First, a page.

As we shall see in most of the prophets, we can see Jesus in Isaiah as our Righteousness. This is a major theme in the prophet’s ministry as a whole – to proclaim God’s Righteousness, Judgment and Mercy.
Righteousness, of course, goes hand in hand with Salvation. Jesus is our Salvation too.
“Hearken unto me, my people; and give ear unto me, O my nation: for a law shall proceed from me, and I will make my judgment to rest for a light of the people. My righteousness is near; my salvation is gone forth, and mine arms shall judge the people; the isles shall wait upon me, and on mine arm shall they trust. Lift up your eyes to the heavens, and look upon the earth beneath: for the heavens shall vanish away like smoke, and the earth shall wax old like a garment, and they that dwell therein shall die in like manner: but my salvation shall be for ever, and my righteousness shall not be abolished. Hearken unto me, ye that know righteousness, the people in whose heart is my law; fear ye not the reproach of men, neither be ye afraid of their revilings. For the moth shall eat them up like a garment, and the worm shall eat them like wool: but my righteousness shall be for ever, and my salvation from generation to generation.” (Isaiah 51:4-8)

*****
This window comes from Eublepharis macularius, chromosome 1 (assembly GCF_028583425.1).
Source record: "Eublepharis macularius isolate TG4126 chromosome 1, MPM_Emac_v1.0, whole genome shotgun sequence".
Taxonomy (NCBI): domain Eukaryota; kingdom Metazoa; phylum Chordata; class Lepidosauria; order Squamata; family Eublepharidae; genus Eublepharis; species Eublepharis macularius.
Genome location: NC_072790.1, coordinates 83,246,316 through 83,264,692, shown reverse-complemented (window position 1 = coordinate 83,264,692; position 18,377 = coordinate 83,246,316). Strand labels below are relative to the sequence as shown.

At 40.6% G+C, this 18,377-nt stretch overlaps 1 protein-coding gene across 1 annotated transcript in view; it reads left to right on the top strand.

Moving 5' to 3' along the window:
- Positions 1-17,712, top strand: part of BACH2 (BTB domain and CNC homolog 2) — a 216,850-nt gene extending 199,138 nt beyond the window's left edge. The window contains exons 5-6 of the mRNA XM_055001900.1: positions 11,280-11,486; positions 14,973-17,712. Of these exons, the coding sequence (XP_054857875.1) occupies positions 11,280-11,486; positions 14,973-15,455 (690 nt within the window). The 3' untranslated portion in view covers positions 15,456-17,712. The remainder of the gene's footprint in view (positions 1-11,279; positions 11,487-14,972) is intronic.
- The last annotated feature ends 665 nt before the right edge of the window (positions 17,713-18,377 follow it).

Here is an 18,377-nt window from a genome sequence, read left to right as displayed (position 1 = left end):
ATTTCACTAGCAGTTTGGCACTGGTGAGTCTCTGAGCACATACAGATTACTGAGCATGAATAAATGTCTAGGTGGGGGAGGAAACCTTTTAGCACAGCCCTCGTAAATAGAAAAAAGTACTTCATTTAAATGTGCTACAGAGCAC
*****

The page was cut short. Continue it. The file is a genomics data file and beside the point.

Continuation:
The New Testament confirms Jesus as our Righteousness: “But of him are ye in Christ Jesus, who of God is made unto us wisdom, and righteousness, and sanctification, and redemption…”
As far as Jesus as our Salvation, the whole Isaiah 12 speaks about it, as well as a great part of the New Testament Scriptures.
Righteousness also, is probably the only authentic quality to have, in order to issue true judgment and the Lord is the True Judge. John 5:22 says: ”For the Father judgeth no man, but hath committed all judgment unto the Son...”
And of course, Righteousness is also connected to holiness – one other theme frequently spoken of, by the prophets of God. Isaiah 30 chapter speaks a lot about the Lord being the Holy One of Israel. And Mark 1:24 specifically calls the Lord Jesus just that: “Saying, Let us alone; what have we to do with thee, thou Jesus of Nazareth? art thou come to destroy us? I know thee who thou art, the Holy One of God.”
Finally, we can see Jesus in Isaiah as our Comfort. Isaiah 51:3 and 66:13 speak about the Lord’s comfort bringing joy, gladness, singing and thanksgiving in our life. In the New Testament, Jesus said: “I will not leave you comfortless: I will come to you.” (John 14:18). Just two verses before that, Jesus is promising the disciples that He will send them another Comforter – the Holy Spirit, to be with them always and forever.